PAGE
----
The Vaccine Was Fast. Here’s How to Make it Faster
It leverages expertise to respond more quickly to outbreaks by “pivoting to work together,” said Jean Patterson, program manager for the CREID network..
Researchers can use a prototype pathogenic approach to study how and where infectious diseases emerge from wildlife to jump into humans. Reporting to 10 centers in the United States and 28 other countries, scientists are developing diagnostic, therapeutic and vaccine families that can be targeted and deployed faster the next time “Pathogen X” breaks out around the world.
Krammer, who did not respond to maintenance requests, hypothesized that new vaccines could be developed just 3 weeks after a new virus was discovered, and could be used immediately in a phase 3 trial – passing phase 1-2 tests. “Since a production correlate has been determined for a closely related virus, the correlate can be used to measure vaccine efficacy,” he writes.
Then the results of the clinical trial could be available almost 3 months later. And while clinical trials are ongoing, production could be ramped up globally and distribution chains activated ahead of time, so that by that 3-month timeframe, vaccine deployment could begin immediately, he suggests.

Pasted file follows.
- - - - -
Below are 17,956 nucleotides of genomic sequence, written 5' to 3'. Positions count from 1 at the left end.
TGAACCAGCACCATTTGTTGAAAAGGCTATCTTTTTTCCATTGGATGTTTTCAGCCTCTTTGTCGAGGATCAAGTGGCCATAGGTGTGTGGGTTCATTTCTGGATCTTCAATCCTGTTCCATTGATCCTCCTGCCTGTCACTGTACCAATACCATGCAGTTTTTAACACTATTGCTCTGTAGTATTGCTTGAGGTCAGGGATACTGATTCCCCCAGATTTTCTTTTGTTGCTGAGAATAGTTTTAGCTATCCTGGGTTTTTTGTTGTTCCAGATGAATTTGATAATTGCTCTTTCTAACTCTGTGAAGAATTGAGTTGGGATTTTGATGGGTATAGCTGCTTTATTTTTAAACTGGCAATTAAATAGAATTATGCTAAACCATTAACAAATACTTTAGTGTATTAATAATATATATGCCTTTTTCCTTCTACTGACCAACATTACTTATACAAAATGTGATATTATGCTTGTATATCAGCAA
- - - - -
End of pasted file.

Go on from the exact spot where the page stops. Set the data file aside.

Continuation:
New world records would be set. And in the event that the emerging virus is the same or nearly indistinguishable from any of the vaccines developed, existing stocks could already be used for Phase 3 trials, saving even more time.
But how fast is it too fast?
Wang, now a professor of medicine at Washington University in St. Louis, says he’s not sure doing a number of phase 1 and 2 trials on related viruses would be enough to replace the initial studies of a vaccine against a new pathogen.
More investment in understanding the immune response to a wide range of viruses will help inform future vaccine development, but the proposed schedule for the Phase 3 trial would be the absolute best case scenario, he says. “And it depends heavily on the infection rate at the sites selected for vaccine studies,” he says. In the Oxford AstraZeneca studies, it was asked early on whether there would be enough cases to collect evidence given the low infection rate in the UK during the summer.
“For a virus that spreads less efficiently than SARSCoV-2, it may take much longer for enough events to occur in the vaccinated population to assess effectiveness,” says Wang.
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